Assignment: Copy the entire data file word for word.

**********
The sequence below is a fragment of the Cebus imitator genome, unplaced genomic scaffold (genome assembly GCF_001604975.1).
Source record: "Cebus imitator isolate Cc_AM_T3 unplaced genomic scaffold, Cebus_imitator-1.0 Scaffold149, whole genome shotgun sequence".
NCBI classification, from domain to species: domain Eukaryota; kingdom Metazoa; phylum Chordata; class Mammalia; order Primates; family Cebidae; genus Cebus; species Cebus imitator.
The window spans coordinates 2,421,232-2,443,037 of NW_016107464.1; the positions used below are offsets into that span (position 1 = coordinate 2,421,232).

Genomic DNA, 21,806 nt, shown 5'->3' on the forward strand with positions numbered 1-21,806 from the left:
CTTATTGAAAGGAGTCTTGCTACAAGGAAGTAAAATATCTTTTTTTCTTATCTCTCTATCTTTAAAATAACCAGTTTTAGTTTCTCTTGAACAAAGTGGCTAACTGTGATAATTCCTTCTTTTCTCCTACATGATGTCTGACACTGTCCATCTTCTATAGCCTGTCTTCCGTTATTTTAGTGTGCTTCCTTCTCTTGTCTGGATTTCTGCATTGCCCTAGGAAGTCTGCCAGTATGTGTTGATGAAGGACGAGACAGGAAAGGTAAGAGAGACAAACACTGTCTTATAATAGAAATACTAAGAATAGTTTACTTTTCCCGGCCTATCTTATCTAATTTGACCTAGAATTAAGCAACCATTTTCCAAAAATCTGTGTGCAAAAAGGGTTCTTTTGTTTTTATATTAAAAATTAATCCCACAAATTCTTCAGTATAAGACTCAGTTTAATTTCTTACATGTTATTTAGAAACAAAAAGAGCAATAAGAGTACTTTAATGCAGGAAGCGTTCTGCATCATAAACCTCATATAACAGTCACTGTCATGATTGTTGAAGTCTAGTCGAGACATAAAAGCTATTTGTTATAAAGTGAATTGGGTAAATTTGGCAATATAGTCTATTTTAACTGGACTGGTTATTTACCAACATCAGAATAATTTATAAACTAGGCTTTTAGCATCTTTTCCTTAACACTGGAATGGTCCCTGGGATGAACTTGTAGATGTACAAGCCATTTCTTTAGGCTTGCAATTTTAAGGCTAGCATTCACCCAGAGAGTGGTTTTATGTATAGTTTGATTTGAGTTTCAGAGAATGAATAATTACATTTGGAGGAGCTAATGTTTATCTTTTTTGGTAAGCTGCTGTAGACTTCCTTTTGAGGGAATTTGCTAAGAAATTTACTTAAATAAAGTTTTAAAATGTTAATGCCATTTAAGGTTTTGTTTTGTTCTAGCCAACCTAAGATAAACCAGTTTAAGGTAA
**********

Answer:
The sequence below is a fragment of the Cebus imitator genome, unplaced genomic scaffold (genome assembly GCF_001604975.1).
Source record: "Cebus imitator isolate Cc_AM_T3 unplaced genomic scaffold, Cebus_imitator-1.0 Scaffold149, whole genome shotgun sequence".
NCBI classification, from domain to species: domain Eukaryota; kingdom Metazoa; phylum Chordata; class Mammalia; order Primates; family Cebidae; genus Cebus; species Cebus imitator.
The window spans coordinates 2,421,232-2,443,037 of NW_016107464.1; the positions used below are offsets into that span (position 1 = coordinate 2,421,232).

Genomic DNA, 21,806 nt, shown 5'->3' on the forward strand with positions numbered 1-21,806 from the left:
CTTATTGAAAGGAGTCTTGCTACAAGGAAGTAAAATATCTTTTTTTCTTATCTCTCTATCTTTAAAATAACCAGTTTTAGTTTCTCTTGAACAAAGTGGCTAACTGTGATAATTCCTTCTTTTCTCCTACATGATGTCTGACACTGTCCATCTTCTATAGCCTGTCTTCCGTTATTTTAGTGTGCTTCCTTCTCTTGTCTGGATTTCTGCATTGCCCTAGGAAGTCTGCCAGTATGTGTTGATGAAGGACGAGACAGGAAAGGTAAGAGAGACAAACACTGTCTTATAATAGAAATACTAAGAATAGTTTACTTTTCCCGGCCTATCTTATCTAATTTGACCTAGAATTAAGCAACCATTTTCCAAAAATCTGTGTGCAAAAAGGGTTCTTTTGTTTTTATATTAAAAATTAATCCCACAAATTCTTCAGTATAAGACTCAGTTTAATTTCTTACATGTTATTTAGAAACAAAAAGAGCAATAAGAGTACTTTAATGCAGGAAGCGTTCTGCATCATAAACCTCATATAACAGTCACTGTCATGATTGTTGAAGTCTAGTCGAGACATAAAAGCTATTTGTTATAAAGTGAATTGGGTAAATTTGGCAATATAGTCTATTTTAACTGGACTGGTTATTTACCAACATCAGAATAATTTATAAACTAGGCTTTTAGCATCTTTTCCTTAACACTGGAATGGTCCCTGGGATGAACTTGTAGATGTACAAGCCATTTCTTTAGGCTTGCAATTTTAAGGCTAGCATTCACCCAGAGAGTGGTTTTATGTATAGTTTGATTTGAGTTTCAGAGAATGAATAATTACATTTGGAGGAGCTAATGTTTATCTTTTTTGGTAAGCTGCTGTAGACTTCCTTTTGAGGGAATTTGCTAAGAAATTTACTTAAATAAAGTTTTAAAATGTTAATGCCATTTAAGGTTTTGTTTTGTTCTAGCCAACCTAAGATAAACCAGTTTAAGGTAA